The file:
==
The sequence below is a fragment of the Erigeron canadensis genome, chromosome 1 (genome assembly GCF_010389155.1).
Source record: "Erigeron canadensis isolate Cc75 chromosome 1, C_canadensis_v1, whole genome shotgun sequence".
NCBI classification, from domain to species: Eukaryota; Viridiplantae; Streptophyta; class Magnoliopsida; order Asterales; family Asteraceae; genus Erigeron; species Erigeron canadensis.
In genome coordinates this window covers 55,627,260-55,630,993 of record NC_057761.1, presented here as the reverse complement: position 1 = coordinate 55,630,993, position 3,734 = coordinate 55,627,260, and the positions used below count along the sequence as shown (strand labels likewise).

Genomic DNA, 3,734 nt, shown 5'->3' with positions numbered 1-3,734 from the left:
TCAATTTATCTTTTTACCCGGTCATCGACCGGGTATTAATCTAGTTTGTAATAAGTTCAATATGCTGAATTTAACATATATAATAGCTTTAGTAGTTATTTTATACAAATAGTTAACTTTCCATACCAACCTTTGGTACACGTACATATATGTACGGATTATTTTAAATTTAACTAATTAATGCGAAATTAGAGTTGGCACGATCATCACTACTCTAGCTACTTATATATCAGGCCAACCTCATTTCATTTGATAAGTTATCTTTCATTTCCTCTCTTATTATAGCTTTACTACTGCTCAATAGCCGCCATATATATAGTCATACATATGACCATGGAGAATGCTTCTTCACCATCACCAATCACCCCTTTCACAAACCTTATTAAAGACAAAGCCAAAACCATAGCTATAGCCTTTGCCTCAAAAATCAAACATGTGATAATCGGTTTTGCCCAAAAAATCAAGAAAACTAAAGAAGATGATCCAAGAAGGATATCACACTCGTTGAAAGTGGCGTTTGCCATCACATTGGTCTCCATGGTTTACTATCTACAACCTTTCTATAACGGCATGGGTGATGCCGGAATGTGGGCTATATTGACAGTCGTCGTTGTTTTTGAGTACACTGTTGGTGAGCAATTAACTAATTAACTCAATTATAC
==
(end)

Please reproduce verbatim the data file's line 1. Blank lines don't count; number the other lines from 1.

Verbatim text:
The sequence below is a fragment of the Erigeron canadensis genome, chromosome 1 (genome assembly GCF_010389155.1).